Nowadays it’s local history that he loves, and nowhere more so than the area around Highbury Corner. “There’s so much history within the half mile radius of where we are sitting,” he says as we drink tea in Amici café. “Elton John recorded an album on Furlong Road, and John Lennon and Yoko Ono visited that house – he points down the road past the law courts and the Wig and Crown pub – “at 101 Holloway Road to donate their hair to Michael X who’d set up the Black House. I’ve got a picture of them all on top of the roof around 1970, you can see Mary Magdalene’s church spire. When I found it, I just thought it was amazing, people don’t know John Lennon came to Highbury Corner. And then you’ve got Joe Meeks, and the first gay pride meeting – there’s a plaque on the old toilets, near the swimming pool.”

You can feel Christopher has so many stories to tell. Turns out he sold newspapers by Highbury tube station for five years – until 2008 when Network Rail wouldn’t renew the lease, so he’s seen most of us… “Arthur Mullard* was quite a character, very well known in Yus My Dear, who was always there. And there were two elderly twins dressed in dandy style with checked suits, they looked like theatrical people – and sometimes their sister would be there who wore a lot of makeup, very eccentric people.”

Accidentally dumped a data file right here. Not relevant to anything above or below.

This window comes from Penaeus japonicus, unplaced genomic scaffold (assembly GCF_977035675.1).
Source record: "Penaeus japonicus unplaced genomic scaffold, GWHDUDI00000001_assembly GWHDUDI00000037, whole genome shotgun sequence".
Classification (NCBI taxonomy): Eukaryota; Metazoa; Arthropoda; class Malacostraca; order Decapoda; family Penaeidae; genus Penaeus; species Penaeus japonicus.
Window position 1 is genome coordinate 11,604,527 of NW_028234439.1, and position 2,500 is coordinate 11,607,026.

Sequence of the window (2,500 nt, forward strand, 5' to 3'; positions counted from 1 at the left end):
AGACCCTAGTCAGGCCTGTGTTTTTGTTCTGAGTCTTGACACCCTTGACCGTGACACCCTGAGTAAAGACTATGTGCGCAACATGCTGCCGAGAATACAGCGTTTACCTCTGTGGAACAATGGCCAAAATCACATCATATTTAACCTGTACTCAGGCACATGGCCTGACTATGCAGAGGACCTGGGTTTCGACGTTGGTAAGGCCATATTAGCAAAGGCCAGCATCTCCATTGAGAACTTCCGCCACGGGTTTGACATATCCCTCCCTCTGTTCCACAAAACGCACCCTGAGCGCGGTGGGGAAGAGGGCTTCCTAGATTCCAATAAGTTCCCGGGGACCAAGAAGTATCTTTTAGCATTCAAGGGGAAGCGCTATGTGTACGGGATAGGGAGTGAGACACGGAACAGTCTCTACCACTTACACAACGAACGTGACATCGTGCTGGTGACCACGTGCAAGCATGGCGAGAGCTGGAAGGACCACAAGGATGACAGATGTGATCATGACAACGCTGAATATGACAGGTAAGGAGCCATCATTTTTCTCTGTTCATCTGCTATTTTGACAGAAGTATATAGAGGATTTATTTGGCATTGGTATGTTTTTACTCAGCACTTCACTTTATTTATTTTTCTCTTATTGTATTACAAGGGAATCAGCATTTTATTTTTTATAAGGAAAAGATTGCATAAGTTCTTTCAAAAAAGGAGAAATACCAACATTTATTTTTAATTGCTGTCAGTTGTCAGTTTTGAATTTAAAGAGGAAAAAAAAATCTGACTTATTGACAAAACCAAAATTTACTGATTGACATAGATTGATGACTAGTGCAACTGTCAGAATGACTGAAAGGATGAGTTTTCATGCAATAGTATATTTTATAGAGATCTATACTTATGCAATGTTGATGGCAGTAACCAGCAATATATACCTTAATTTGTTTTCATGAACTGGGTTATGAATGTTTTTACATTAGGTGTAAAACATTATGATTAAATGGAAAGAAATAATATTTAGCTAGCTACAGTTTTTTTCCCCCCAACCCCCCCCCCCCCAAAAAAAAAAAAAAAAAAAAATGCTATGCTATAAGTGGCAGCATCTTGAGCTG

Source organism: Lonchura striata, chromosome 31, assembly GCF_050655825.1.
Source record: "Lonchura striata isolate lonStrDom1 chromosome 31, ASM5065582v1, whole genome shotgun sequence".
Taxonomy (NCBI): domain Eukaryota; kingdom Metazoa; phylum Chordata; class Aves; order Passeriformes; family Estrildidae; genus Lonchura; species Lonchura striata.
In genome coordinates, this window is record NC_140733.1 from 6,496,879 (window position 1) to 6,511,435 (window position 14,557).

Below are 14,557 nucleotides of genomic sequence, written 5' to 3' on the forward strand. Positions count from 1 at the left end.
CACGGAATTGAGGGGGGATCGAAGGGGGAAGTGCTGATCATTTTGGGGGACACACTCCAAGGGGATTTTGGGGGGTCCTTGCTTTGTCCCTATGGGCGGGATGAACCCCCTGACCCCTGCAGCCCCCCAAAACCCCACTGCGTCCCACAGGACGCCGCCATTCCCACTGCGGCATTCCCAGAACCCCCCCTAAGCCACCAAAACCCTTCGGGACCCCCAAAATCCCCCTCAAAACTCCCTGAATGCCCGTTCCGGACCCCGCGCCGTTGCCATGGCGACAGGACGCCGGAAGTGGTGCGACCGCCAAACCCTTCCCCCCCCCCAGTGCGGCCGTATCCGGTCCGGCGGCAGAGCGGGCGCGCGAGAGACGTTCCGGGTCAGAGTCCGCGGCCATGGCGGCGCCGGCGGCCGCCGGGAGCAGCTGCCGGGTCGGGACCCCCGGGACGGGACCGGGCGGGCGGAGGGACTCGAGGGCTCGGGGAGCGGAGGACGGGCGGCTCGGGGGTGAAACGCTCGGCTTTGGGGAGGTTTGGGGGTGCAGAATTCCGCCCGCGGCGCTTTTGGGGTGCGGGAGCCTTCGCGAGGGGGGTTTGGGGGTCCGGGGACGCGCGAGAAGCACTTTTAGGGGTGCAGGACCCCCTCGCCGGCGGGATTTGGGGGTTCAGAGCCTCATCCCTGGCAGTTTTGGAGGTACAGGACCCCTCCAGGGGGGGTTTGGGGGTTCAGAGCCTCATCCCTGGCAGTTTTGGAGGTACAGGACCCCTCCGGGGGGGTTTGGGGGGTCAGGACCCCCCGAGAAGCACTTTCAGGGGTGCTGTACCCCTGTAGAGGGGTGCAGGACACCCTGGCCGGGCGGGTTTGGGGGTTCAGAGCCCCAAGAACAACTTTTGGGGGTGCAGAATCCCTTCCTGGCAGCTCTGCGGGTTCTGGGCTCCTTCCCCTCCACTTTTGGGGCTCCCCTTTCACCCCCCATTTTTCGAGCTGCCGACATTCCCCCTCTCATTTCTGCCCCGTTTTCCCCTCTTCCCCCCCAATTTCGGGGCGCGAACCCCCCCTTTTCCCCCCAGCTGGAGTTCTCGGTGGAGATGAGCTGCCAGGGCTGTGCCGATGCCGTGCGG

He met a lot of famous people passing by too… obviously Boris Johnson, Nick Hornby, Clive Anderson and Alan Davies. “Once Joan Armatrading asked for directions for the Almedia Theatre,” he says. Christopher’s memories of the stars who’ve passed through Highbury go back years…“I remember seeing the guys from Spandau Ballet in their red Ferraris screeching around Highbury Corner – that was back in the ‘80s when even their saxophone player Steve Norman was a big celebrity. I used to see Dave Vanian from The Damned walking through Highbury Fields in the ‘80s.

Do you know your Highbury history?